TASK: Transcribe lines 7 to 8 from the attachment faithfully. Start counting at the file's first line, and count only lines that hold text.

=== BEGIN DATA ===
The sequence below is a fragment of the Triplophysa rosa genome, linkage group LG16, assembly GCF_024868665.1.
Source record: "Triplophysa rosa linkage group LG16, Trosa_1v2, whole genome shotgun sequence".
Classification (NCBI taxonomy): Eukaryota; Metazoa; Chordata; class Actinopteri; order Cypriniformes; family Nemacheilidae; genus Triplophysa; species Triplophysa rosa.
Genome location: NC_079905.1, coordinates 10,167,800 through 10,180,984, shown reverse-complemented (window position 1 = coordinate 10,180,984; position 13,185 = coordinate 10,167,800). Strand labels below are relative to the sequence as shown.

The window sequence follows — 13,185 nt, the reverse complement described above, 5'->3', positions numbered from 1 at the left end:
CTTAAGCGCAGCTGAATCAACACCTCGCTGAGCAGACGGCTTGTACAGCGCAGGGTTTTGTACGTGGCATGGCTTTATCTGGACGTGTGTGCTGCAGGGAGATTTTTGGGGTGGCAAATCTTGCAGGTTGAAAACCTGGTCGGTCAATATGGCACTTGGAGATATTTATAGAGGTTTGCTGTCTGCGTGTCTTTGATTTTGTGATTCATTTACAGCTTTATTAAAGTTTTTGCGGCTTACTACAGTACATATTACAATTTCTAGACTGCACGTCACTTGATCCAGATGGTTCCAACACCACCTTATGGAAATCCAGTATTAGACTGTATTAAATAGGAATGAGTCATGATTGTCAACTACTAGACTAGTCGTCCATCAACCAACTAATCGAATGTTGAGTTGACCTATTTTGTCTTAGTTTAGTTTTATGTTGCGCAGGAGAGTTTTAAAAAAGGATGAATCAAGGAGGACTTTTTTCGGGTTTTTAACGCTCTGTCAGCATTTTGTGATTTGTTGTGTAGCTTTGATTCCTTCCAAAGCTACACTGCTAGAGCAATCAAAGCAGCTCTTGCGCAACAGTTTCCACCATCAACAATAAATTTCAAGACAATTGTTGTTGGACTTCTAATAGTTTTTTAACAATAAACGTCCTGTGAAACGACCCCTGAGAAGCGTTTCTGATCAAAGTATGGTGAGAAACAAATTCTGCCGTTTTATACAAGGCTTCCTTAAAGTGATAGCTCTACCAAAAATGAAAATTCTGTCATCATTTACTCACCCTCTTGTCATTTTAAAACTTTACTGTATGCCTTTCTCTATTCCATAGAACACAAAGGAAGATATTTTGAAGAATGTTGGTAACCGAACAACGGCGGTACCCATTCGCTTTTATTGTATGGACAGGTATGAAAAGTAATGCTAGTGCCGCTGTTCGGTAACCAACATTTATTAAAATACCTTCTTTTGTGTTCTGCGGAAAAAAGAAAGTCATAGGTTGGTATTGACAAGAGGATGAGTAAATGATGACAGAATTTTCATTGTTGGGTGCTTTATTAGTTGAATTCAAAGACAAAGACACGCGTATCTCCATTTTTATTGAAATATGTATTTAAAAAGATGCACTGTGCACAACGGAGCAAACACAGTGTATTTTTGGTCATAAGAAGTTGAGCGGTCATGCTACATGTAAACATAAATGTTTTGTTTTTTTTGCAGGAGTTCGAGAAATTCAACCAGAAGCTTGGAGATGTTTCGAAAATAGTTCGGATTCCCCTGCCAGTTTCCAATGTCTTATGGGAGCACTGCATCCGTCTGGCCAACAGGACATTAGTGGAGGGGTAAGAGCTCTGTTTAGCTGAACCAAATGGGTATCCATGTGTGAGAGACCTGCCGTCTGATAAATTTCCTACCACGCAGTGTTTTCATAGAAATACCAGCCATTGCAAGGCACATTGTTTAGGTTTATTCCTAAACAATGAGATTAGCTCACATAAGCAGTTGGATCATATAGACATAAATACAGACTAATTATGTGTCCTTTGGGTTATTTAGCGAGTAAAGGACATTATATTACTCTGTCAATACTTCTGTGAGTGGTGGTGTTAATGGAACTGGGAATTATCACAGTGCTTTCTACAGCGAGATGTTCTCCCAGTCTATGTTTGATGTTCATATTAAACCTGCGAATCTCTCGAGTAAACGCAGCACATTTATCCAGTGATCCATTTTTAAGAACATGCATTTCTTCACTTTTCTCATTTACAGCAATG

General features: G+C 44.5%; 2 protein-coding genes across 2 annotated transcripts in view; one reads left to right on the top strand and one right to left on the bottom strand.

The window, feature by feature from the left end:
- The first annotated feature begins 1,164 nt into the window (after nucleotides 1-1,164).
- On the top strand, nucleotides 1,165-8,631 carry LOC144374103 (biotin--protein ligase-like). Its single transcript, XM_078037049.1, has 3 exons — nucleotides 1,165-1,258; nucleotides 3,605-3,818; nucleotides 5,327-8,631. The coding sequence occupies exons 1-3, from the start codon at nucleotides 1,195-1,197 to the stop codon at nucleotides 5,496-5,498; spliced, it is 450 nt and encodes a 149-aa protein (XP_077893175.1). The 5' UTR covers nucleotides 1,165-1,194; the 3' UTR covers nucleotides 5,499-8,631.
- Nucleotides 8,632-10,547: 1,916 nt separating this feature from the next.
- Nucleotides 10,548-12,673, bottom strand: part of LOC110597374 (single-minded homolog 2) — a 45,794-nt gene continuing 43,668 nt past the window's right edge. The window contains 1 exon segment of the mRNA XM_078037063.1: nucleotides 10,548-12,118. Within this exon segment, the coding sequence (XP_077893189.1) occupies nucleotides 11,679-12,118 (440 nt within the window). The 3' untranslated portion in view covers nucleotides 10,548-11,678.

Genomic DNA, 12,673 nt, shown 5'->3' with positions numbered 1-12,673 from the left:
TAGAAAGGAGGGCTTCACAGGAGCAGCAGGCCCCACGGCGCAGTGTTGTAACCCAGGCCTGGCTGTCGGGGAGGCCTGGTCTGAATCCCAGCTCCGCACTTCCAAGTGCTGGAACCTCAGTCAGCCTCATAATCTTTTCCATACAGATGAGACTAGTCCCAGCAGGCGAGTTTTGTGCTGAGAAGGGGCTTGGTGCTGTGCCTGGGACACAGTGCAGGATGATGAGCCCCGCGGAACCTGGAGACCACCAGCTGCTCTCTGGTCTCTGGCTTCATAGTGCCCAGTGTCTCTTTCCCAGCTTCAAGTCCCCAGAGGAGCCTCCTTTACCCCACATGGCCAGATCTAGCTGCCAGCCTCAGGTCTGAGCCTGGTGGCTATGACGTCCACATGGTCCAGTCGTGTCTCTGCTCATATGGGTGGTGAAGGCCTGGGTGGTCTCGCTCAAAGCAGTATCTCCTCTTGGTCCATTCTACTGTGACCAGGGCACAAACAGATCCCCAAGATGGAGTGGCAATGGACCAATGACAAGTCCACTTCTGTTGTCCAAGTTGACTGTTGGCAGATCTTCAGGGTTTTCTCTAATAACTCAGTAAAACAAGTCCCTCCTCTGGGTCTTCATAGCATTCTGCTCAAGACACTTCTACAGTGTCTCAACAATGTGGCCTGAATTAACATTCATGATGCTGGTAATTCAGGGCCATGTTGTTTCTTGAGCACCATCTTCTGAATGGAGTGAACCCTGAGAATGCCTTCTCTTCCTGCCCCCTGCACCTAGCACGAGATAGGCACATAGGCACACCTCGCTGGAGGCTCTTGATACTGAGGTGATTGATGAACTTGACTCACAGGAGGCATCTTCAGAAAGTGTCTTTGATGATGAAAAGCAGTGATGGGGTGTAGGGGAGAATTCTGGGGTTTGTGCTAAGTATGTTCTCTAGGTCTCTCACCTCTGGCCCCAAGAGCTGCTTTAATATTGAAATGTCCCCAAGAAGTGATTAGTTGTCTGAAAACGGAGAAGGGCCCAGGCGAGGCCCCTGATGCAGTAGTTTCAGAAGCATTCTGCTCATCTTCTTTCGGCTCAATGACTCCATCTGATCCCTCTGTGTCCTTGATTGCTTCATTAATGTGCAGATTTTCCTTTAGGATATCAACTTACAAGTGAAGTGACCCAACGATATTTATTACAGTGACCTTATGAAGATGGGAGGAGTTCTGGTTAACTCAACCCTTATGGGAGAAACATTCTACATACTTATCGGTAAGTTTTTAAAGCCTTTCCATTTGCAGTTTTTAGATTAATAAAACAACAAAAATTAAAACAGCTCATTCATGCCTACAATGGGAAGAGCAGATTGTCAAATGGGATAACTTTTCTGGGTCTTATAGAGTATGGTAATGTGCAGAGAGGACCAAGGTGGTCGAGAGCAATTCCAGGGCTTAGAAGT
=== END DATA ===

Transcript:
General features: G+C 44.5%; 2 protein-coding genes across 2 annotated transcripts in view; one reads left to right on the top strand and one right to left on the bottom strand.

The window, feature by feature from the left end: